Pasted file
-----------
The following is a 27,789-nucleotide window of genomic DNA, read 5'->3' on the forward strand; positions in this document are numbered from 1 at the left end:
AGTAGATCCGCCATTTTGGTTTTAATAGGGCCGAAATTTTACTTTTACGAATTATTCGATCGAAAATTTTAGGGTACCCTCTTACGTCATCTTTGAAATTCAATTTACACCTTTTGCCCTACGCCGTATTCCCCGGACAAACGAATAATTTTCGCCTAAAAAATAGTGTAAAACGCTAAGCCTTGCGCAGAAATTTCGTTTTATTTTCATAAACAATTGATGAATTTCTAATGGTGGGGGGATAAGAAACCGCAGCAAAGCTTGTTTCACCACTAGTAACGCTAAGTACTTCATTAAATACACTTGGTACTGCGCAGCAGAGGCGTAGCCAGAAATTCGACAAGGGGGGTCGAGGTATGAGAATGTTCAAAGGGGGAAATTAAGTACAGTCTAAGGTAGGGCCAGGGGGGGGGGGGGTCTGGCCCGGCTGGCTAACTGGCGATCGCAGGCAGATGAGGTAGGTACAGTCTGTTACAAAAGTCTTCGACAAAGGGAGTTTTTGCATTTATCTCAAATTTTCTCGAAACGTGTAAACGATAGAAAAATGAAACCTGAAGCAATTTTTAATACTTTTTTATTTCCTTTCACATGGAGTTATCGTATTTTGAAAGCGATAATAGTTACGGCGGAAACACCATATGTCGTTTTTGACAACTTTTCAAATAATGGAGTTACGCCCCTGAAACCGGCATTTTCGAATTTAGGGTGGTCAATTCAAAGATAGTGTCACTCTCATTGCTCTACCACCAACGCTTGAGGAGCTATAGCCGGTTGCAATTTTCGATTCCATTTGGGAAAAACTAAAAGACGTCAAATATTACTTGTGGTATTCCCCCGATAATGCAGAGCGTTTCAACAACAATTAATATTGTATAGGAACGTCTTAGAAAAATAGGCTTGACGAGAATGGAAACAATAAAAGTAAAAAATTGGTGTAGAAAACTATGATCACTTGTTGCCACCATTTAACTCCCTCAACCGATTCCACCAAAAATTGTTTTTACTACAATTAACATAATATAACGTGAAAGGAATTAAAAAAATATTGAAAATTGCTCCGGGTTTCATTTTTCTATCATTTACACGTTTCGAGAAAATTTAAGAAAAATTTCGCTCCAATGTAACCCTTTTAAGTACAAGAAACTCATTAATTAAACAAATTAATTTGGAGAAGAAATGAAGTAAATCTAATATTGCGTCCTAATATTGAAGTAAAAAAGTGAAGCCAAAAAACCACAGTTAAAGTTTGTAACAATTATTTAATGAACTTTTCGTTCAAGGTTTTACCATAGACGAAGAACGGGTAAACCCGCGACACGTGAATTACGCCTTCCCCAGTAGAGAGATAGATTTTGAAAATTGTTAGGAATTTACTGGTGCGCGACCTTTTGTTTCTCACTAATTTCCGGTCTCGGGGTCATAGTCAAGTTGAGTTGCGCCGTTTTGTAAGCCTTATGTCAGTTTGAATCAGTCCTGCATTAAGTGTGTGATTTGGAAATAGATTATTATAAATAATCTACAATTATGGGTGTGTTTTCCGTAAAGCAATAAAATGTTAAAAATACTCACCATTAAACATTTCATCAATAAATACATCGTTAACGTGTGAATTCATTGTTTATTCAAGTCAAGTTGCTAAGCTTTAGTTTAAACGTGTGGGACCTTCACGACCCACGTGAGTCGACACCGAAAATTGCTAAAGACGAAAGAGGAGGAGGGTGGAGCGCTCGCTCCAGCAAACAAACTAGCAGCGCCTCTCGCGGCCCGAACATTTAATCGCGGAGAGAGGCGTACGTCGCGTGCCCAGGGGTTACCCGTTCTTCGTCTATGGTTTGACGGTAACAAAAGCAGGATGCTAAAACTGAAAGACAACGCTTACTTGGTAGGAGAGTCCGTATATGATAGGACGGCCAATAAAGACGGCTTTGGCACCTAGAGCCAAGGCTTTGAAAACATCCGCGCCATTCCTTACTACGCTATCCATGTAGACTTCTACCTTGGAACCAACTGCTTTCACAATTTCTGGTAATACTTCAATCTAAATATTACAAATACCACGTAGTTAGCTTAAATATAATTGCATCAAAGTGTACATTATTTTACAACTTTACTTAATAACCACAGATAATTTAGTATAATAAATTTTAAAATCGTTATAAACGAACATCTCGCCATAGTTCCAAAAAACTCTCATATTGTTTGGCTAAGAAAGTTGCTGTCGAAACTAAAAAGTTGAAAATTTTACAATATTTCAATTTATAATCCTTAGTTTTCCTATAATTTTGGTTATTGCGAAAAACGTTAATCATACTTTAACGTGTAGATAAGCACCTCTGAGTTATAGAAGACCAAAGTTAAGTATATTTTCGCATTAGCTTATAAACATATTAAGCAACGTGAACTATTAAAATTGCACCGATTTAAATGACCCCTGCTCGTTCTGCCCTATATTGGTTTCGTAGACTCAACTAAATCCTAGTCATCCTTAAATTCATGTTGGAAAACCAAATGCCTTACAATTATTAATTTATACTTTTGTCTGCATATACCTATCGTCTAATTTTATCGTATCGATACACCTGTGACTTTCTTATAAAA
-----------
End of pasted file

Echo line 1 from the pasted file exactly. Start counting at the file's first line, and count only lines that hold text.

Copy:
The following is a 27,789-nucleotide window of genomic DNA, read 5'->3' on the forward strand; positions in this document are numbered from 1 at the left end: